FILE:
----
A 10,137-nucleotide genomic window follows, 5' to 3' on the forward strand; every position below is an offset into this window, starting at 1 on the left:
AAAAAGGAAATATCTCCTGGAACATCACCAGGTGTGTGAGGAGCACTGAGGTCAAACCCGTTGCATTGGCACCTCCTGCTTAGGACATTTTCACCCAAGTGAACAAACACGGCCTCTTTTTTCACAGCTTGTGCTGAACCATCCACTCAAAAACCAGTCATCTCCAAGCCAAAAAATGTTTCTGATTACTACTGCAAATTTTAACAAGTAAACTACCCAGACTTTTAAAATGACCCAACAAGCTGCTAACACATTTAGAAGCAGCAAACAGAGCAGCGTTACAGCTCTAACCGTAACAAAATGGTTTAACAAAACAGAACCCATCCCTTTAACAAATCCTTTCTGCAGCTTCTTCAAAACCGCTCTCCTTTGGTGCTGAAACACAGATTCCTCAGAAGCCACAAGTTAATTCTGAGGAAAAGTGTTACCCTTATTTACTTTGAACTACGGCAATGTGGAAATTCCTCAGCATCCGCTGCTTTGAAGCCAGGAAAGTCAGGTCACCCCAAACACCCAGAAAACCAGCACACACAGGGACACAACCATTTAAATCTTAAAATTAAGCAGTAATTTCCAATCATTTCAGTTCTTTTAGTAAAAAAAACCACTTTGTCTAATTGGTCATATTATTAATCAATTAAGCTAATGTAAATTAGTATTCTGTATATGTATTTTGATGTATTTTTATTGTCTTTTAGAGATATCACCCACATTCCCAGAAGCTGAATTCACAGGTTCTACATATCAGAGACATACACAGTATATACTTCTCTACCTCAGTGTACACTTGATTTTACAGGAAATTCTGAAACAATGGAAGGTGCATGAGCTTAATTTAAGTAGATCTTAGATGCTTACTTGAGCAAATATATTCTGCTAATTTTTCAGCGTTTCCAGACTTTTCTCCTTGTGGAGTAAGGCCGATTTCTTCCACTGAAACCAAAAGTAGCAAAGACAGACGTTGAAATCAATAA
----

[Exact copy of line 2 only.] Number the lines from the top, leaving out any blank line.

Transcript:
AAAAAGGAAATATCTCCTGGAACATCACCAGGTGTGTGAGGAGCACTGAGGTCAAACCCGTTGCATTGGCACCTCCTGCTTAGGACATTTTCACCCAAGTGAACAAACACGGCCTCTTTTTTCACAGCTTGTGCTGAACCATCCACTCAAAAACCAGTCATCTCCAAGCCAAAAAATGTTTCTGATTACTACTGCAAATTTTAACAAGTAAACTACCCAGACTTTTAAAATGACCCAACAAGCTGCTAACACATTTAGAAGCAGCAAACAGAGCAGCGTTACAGCTCTAACCGTAACAAAATGGTTTAACAAAACAGAACCCATCCCTTTAACAAATCCTTTCTGCAGCTTCTTCAAAACCGCTCTCCTTTGGTGCTGAAACACAGATTCCTCAGAAGCCACAAGTTAATTCTGAGGAAAAGTGTTACCCTTATTTACTTTGAACTACGGCAATGTGGAAATTCCTCAGCATCCGCTGCTTTGAAGCCAGGAAAGTCAGGTCACCCCAAACACCCAGAAAACCAGCACACACAGGGACACAACCATTTAAATCTTAAAATTAAGCAGTAATTTCCAATCATTTCAGTTCTTTTAGTAAAAAAAACCACTTTGTCTAATTGGTCATATTATTAATCAATTAAGCTAATGTAAATTAGTATTCTGTATATGTATTTTGATGTATTTTTATTGTCTTTTAGAGATATCACCCACATTCCCAGAAGCTGAATTCACAGGTTCTACATATCAGAGACATACACAGTATATACTTCTCTACCTCAGTGTACACTTGATTTTACAGGAAATTCTGAAACAATGGAAGGTGCATGAGCTTAATTTAAGTAGATCTTAGATGCTTACTTGAGCAAATATATTCTGCTAATTTTTCAGCGTTTCCAGACTTTTCTCCTTGTGGAGTAAGGCCGATTTCTTCCACTGAAACCAAAAGTAGCAAAGACAGACGTTGAAATCAATAA